The City of Perth is using life-size dummy trams to highlight its concerns over plans to put light rail tracks through the Hay and Murray street malls.
A pre-election promise, the $8 billion max light rail project is due to be completed by 2019 connecting Mirrabooka in the north to the CBD before extending to either the QEII medical centre in the west or Victoria Park station in the east.
Perth's Lord Mayor Lisa Scaffidi says she supports light rail but not through the middle of the pedestrian malls.
"We don't want to see light rail obliterating the pedestrian amenity of our city," said Lord Mayor Lisa Scaffidi.
"To put light rail into our malls will kill the 40 year heritage we have established in our city.
"Hay Street and Murray Street are the two pedestrianised streets in our city and to sabotage them by putting light rail in them would really undermine those walking qualities in that part of the city.
"I believe this is traffic planning being done by traffic planners who see the malls as streets and they want to reclaim them for that purpose."
She says the aesthetics of the mall would suffer with trees, lamp posts, statues and entrance ways into shopping centres needing alterations which could force the government to defer its plans.
"Given the expense of this, I believe it will probably be delivered only to Kings Square and we would see the western and eastern routes probably a part of a future project brief," Ms Scaffidi said.
If the plan does go ahead, it wouldn't be the first time trams ran through the City. The last time was in the 1950s before the malls were pedestrianised.
The ABC understands that the Department of Transport has been conducting surveys in the area over the last few days where it has found overwhelming opposition.
Local jeweller Peter Greene is leading a campaign by businesses to ensure trams don't disrupt the malls.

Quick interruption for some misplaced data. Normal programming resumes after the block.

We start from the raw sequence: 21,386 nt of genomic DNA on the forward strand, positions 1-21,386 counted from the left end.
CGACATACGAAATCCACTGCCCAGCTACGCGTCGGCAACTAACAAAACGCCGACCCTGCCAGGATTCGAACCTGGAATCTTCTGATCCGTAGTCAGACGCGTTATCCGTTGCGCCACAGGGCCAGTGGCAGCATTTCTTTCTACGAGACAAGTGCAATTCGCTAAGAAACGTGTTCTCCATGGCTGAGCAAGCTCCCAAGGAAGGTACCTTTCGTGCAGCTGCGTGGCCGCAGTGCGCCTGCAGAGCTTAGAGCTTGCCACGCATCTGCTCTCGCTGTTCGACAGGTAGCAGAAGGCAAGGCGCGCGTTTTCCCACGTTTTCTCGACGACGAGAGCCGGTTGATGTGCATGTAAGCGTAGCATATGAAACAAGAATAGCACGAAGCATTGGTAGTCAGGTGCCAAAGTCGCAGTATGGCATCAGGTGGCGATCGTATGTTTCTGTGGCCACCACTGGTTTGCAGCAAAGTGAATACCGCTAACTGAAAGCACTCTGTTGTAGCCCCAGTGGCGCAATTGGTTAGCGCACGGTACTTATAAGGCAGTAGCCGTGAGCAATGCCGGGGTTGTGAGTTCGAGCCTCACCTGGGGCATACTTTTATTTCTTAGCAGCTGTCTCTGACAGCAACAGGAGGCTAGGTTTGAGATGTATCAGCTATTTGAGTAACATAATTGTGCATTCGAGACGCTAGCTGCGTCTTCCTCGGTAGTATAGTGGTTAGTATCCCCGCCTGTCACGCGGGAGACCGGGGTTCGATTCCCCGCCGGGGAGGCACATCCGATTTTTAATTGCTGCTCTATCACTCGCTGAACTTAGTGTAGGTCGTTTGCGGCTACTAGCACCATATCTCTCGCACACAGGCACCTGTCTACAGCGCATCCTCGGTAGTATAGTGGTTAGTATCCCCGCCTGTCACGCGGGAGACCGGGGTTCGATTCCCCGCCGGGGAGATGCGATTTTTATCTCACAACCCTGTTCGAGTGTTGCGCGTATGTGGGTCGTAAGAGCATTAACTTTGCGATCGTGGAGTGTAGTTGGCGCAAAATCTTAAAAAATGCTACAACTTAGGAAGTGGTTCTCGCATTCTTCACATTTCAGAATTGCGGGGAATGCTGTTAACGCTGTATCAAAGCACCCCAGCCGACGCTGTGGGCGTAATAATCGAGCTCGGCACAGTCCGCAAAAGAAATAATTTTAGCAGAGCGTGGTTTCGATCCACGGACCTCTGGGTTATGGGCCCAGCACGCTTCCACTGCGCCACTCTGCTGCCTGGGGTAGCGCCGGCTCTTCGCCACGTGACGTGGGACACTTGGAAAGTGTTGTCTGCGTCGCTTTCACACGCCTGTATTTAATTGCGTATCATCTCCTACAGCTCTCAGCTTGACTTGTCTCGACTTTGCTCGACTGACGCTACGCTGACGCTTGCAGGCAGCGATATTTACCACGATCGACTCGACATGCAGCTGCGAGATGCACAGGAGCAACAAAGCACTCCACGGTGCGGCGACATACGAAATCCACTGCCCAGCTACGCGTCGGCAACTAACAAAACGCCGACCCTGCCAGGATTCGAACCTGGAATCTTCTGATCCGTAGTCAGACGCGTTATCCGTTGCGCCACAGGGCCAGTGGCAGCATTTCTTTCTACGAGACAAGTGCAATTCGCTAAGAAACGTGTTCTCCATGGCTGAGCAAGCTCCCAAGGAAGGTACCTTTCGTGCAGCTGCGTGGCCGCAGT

"I think it is an absolute disaster," he said.
"I can't honestly see the logic of it. I can't see any reasoning behind it and every person I have spoken to and I know most of the people who operate in the malls, no one can understand why they would want to take a thoroughfare which is there for the people with the seats and the spaces and put a light rail down the middle."
Pharmacist Michael Rollings agrees.
"You know I can't understand why we have spent so much money sinking the railway line between Perth and Northbridge and we are going to do exactly the opposite in Hay Street mall, it just seems crazy," he said.
While the Transport Minister Troy Buswell is on a light rail research tour around europe, he has left the talking to the Director General of Transport, Reese Waldock.
"There's been enough misinformation to confuse people," he said.
"I am here to ensure we have a rigorous and exhaustive process of determination.
"They work very well in Europe throughout constrained malls."
Mr Waldock is concerned about the City's campaign against light rail in the malls.
"When I see drawings of St George's Terrace with no cars for light rail, when I see descriptions of light rail through malls, I don't think that represents the full picture and I do think we need to represent the full picture."
If Mr Buswell decides not to proceed with light rail through the malls the other option which is preferred by the City of Perth is through St George's Terrace.
"We are very supportive of the light rail as a sustainable form of transport for volumes of people into the future and we would welcome it but the preferred route which is along William Street and around St Georges Terrace," Ms Scaffidi said.
Sustainable Policy Researcher Jemma Green says there is a better route through the CBD which has been ruled out by the government.
"Wellington Street connects to the heavy rail of the Perth Train Station, McIver and also Claisebrook and as it is closer to Northbridge and East Perth you would get a lot more people using the train and servicing those areas," she said.
With a number of differing opinions, there is one thing local councils, business and policy experts can agree on, the decision shouldn't be rushed.
It's a sentiment echoed by the State Opposition's Transport spokesman Ken Travers.
"It is impossible to decide what is the best option at this stage," he said.
"I think the Hay Street Mall is a very poor option but as to what is the best option, we need to develop that long term vision, understand how the city will function in 50 to 100 years time and then develop a complete network that includes east-west and north-south connections through the city."
But for all the debate, none of the stakeholders oppose light rail and Jemma Green believes the discourse demonstrates how Perth is developing.
"Light rail shows a commitment to a city growing, puts a more permanent public transport in and it allows land use planning to really be optimised," she said.